Since its introduction in 1999, SFU plays a key position that supports heterogeneous networks like Windows and UNIX systems to functionally integrate. SFU has kept up with the changing times, it has extended and substantially improved the tools and bi-directional integration of the solution and improved functional performance.
The SFU toolset enables businesses to build solutions to manage the interoperation of both Windows and UNIX computing assets across the enterprise. By providing interoperability tools and protocol support to unify these systems, SFU makes the achievement of this goal as simple and straightforward as possible.
Consequently integrating Microsoft Windows and Linux solutions is achieved by the use of a file sharing protocal called Samba. This makes it possible for the configuration of Linux Servers that they appear on the network and PC users like Windows based server. SMB can be traced back in the days of DOS time when IBM used SMB to communicate with the original network cards. IBM moved SMB token ring and then to Ethernet. It is until the turn into the new Millenium that SMB was integrated into the NetBIOS.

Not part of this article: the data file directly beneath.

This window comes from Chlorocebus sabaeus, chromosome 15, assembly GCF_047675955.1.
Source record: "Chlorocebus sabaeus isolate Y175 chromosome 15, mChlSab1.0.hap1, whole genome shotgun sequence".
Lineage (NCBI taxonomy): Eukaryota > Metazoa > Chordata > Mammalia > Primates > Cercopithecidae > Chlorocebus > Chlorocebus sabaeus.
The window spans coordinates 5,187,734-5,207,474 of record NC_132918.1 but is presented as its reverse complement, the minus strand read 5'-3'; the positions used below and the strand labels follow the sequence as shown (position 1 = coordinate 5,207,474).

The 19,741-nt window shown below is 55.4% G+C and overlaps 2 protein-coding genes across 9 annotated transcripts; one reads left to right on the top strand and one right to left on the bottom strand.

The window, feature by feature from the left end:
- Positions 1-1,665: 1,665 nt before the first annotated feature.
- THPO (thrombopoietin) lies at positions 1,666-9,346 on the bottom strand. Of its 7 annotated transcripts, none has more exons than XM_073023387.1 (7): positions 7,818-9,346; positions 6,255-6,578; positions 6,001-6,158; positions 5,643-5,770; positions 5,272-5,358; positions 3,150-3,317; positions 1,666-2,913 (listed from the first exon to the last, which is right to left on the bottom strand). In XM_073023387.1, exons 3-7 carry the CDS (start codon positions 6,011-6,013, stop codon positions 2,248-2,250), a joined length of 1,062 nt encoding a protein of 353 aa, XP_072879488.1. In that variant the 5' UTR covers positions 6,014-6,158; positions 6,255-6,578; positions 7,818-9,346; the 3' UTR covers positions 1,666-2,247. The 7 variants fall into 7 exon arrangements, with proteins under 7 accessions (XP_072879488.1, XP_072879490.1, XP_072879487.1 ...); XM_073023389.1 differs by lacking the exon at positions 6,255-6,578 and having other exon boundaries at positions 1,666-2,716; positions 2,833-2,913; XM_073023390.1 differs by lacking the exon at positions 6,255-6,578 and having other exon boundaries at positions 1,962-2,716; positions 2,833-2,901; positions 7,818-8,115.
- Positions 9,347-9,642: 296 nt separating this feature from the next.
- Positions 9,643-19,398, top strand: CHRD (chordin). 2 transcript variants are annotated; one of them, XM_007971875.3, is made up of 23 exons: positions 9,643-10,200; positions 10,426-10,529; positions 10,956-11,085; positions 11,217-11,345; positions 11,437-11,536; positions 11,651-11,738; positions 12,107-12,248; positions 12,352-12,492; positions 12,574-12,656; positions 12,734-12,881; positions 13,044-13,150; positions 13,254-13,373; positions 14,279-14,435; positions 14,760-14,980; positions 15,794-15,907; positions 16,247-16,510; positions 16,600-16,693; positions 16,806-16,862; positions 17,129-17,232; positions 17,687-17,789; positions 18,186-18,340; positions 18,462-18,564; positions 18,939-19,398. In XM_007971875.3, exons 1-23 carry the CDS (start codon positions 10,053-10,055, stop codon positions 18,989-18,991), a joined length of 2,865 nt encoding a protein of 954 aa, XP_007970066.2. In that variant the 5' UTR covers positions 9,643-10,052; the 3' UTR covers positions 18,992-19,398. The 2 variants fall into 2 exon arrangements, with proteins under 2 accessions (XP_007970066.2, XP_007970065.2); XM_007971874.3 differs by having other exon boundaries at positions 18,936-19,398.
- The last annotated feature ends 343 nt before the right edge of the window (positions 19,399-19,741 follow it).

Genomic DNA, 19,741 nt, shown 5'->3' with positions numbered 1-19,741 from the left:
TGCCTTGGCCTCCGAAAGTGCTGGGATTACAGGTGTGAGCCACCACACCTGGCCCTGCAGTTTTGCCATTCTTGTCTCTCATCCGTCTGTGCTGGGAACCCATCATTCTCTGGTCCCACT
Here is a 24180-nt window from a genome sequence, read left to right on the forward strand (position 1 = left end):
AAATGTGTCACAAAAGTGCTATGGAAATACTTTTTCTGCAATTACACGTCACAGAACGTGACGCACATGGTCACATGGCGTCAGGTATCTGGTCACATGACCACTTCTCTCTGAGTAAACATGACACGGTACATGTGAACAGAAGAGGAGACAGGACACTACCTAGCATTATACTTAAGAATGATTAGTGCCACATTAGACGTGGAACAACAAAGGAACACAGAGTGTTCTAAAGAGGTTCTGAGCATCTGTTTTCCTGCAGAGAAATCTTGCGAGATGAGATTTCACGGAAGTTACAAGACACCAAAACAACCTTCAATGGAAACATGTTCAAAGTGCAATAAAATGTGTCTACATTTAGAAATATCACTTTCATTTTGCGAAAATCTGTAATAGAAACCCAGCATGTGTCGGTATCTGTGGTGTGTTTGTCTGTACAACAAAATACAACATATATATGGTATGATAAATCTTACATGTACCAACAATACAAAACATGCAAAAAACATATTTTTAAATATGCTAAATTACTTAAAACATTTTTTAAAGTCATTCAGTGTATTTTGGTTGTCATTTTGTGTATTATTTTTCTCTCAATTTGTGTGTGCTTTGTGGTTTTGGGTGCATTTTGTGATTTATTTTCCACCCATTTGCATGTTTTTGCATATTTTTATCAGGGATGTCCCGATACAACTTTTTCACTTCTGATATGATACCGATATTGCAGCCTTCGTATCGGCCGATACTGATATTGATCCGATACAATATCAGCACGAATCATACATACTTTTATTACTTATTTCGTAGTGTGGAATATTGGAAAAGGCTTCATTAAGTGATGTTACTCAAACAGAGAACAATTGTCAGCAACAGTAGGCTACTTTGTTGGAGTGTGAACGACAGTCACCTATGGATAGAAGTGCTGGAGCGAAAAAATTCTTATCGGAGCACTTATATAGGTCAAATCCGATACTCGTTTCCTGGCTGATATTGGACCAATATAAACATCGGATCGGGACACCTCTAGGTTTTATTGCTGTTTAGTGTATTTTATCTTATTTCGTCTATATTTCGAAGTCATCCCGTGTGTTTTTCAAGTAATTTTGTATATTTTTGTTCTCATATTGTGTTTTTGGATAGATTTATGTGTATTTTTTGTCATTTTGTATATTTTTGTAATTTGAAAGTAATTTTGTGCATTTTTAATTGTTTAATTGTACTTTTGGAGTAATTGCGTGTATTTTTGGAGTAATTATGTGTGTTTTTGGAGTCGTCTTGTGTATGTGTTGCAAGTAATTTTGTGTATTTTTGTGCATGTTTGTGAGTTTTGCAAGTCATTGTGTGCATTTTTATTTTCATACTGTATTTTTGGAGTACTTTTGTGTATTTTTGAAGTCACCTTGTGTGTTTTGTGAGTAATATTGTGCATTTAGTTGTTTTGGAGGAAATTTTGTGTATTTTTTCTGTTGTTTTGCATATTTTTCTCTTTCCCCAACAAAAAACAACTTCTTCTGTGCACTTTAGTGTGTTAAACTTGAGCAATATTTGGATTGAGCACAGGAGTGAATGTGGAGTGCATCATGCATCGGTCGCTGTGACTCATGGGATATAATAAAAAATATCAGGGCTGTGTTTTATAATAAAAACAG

With the release of version 3.0 in May 2002, Microsoft replaced the utility and shell emulation layer of previous versions with ...